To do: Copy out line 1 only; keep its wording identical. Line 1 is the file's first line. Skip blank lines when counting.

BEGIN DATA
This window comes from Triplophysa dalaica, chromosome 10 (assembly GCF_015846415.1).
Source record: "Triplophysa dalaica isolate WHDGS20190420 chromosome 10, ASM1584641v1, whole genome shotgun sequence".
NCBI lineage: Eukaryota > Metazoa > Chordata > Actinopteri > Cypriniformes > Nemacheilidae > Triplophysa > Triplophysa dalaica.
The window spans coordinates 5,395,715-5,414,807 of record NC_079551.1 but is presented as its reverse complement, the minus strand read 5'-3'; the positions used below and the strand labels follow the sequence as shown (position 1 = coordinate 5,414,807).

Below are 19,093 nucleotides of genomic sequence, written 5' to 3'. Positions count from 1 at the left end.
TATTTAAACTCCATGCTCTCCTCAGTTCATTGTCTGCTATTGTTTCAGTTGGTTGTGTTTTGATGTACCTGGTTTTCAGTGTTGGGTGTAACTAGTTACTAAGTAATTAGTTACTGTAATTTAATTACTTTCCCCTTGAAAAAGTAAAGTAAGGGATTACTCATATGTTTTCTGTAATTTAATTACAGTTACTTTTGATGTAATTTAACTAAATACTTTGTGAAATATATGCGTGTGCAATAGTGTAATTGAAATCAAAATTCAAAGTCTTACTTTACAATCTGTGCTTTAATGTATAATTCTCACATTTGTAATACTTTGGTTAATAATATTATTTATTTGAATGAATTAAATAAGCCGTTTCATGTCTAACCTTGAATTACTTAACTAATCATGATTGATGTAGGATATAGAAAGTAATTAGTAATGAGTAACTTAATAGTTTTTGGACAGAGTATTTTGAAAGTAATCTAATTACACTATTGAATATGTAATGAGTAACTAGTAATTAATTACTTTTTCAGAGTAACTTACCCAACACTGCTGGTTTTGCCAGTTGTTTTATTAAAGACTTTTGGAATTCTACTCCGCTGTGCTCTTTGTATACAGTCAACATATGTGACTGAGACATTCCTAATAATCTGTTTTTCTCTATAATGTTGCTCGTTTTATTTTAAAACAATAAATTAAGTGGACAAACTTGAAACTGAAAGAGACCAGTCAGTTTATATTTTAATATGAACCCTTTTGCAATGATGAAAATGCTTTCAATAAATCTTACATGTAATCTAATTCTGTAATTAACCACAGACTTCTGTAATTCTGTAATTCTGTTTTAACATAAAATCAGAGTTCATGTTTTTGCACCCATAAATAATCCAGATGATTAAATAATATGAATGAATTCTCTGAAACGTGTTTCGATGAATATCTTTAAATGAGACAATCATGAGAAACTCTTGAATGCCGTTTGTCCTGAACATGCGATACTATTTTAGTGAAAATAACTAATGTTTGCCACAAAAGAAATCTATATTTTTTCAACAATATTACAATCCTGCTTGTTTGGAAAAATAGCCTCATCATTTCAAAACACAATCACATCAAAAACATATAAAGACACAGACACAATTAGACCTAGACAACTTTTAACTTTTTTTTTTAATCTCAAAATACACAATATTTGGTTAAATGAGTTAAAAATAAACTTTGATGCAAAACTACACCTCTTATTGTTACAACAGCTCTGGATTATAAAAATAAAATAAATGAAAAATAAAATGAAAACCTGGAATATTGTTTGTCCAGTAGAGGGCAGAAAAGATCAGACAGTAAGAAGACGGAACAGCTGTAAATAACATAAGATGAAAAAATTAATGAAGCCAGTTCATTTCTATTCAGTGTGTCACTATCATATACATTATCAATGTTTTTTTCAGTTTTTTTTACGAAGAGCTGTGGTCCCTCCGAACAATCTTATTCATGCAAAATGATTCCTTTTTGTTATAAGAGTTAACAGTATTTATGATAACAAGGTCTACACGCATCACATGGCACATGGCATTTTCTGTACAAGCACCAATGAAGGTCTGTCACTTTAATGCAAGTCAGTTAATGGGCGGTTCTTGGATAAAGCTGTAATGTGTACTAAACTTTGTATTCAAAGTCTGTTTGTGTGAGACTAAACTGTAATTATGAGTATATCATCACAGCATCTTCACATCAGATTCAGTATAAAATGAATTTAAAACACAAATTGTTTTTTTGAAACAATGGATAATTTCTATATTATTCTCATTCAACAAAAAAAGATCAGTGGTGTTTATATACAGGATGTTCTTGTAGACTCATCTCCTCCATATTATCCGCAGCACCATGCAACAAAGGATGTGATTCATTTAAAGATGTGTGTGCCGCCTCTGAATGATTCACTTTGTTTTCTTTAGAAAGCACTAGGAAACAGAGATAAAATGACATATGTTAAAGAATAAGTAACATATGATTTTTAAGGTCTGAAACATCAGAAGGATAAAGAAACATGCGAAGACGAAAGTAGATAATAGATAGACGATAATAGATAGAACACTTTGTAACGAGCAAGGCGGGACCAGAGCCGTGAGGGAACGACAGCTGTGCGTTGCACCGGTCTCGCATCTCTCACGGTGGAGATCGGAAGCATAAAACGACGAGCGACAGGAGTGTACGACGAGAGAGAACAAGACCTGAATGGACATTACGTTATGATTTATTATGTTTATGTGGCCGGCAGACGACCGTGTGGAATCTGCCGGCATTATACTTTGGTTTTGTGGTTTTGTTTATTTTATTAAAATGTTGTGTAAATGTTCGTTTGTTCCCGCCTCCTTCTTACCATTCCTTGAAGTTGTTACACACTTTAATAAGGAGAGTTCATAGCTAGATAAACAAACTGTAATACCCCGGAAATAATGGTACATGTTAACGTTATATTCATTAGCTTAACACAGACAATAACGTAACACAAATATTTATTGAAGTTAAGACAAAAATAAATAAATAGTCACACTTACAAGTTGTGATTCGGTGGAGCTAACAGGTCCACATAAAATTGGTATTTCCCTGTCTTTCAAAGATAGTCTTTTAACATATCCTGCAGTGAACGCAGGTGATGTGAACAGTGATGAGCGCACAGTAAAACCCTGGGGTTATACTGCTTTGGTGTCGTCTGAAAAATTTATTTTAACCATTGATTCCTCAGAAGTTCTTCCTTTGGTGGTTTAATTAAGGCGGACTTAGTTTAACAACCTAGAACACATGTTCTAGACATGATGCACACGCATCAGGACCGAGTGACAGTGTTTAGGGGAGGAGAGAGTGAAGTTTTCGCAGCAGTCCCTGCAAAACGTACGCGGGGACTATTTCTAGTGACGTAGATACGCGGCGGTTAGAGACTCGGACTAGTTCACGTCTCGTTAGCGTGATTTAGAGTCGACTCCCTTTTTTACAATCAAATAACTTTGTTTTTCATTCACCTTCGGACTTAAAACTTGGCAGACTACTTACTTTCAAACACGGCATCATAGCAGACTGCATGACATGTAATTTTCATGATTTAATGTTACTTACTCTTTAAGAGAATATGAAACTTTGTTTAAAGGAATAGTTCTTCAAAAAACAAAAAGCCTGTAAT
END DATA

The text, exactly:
This window comes from Triplophysa dalaica, chromosome 10 (assembly GCF_015846415.1).